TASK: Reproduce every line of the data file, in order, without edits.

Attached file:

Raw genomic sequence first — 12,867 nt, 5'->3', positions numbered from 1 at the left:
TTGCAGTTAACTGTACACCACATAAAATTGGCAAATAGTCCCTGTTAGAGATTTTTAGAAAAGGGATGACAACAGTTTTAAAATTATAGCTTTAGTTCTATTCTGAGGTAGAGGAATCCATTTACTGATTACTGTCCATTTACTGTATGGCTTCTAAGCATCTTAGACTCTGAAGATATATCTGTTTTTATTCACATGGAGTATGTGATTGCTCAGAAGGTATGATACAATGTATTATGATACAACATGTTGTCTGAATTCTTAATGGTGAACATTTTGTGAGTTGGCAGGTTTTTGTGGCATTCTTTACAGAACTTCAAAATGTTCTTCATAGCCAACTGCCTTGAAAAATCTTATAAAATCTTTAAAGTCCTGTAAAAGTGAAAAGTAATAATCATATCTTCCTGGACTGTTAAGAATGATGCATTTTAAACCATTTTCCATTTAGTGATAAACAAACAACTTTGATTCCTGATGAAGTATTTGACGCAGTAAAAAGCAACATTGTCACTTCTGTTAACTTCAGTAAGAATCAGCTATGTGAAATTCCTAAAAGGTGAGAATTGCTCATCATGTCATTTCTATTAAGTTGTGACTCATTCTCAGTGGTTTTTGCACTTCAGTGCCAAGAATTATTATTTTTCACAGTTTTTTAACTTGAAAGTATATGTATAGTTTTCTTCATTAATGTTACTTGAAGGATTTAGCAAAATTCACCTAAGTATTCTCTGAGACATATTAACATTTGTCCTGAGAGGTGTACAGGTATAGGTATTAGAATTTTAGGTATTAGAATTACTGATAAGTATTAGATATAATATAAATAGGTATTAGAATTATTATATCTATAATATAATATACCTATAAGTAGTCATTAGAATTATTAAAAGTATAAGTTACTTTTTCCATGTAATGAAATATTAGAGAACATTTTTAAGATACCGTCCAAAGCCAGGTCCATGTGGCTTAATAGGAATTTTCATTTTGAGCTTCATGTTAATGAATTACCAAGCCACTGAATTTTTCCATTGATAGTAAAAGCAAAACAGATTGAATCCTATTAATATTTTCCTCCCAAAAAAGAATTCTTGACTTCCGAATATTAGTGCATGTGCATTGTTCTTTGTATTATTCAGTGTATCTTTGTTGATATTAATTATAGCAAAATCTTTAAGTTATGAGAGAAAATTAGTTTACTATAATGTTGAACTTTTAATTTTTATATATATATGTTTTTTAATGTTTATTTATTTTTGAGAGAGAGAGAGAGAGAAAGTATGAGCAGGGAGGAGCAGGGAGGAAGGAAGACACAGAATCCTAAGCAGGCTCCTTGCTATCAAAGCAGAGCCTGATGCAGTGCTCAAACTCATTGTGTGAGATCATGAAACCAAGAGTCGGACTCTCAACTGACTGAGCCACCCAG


Raw genomic sequence first — 12,867 nt, 5'->3', positions numbered from 1 at the left:
TTGCAGTTAACTGTACACCACATAAAATTGGCAAATAGTCCCTGTTAGAGATTTTTAGAAAAGGGATGACAACAGTTTTAAAATTATAGCTTTAGTTCTATTCTGAGGTAGAGGAATCCATTTACTGATTACTGTCCATTTACTGTATGGCTTCTAAGCATCTTAGACTCTGAAGATATATCTGTTTTTATTCACATGGAGTATGTGATTGCTCAGAAGGTATGATACAATGTATTATGATACAACATGTTGTCTGAATTCTTAATGGTGAACATTTTGTGAGTTGGCAGGTTTTTGTGGCATTCTTTACAGAACTTCAAAATGTTCTTCATAGCCAACTGCCTTGAAAAATCTTATAAAATCTTTAAAGTCCTGTAAAAGTGAAAAGTAATAATCATATCTTCCTGGACTGTTAAGAATGATGCATTTTAAACCATTTTCCATTTAGTGATAAACAAACAACTTTGATTCCTGATGAAGTATTTGACGCAGTAAAAAGCAACATTGTCACTTCTGTTAACTTCAGTAAGAATCAGCTATGTGAAATTCCTAAAAGGTGAGAATTGCTCATCATGTCATTTCTATTAAGTTGTGACTCATTCTCAGTGGTTTTTGCACTTCAGTGCCAAGAATTATTATTTTTCACAGTTTTTTAACTTGAAAGTATATGTATAGTTTTCTTCATTAATGTTACTTGAAGGATTTAGCAAAATTCACCTAAGTATTCTCTGAGACATATTAACATTTGTCCTGAGAGGTGTACAGGTATAGGTATTAGAATTTTAGGTATTAGAATTACTGATAAGTATTAGATATAATATAAATAGGTATTAGAATTATTATATCTATAATATAATATACCTATAAGTAGTCATTAGAATTATTAAAAGTATAAGTTACTTTTTCCATGTAATGAAATATTAGAGAACATTTTTAAGATACCGTCCAAAGCCAGGTCCATGTGGCTTAATAGGAATTTTCATTTTGAGCTTCATGTTAATGAATTACCAAGCCACTGAATTTTTCCATTGATAGTAAAAGCAAAACAGATTGAATCCTATTAATATTTTCCTCCCAAAAAAGAATTCTTGACTTCCGAATATTAGTGCATGTGCATTGTTCTTTGTATTATTCAGTGTATCTTTGTTGATATTAATTATAGCAAAATCTTTAAGTTATGAGAGAAAATTAGTTTACTATAATGTTGAACTTTTAATTTTTATATATATATGTTTTTTAATGTTTATTTATTTTTGAGAGAGAGAGAGAGAGAAAGTATGAGCAGGGAGGAGCAGGGAGGAAGGAAGACACAGAATCCTAAGCAGGCTCCTTGCTATCAAAGCAGAGCCTGATGCAGTGCTCAAACTCATTGTGTGAGATCATGAAACCAAGAGTCGGACTCTCAACTGACTGAGCCACCCAG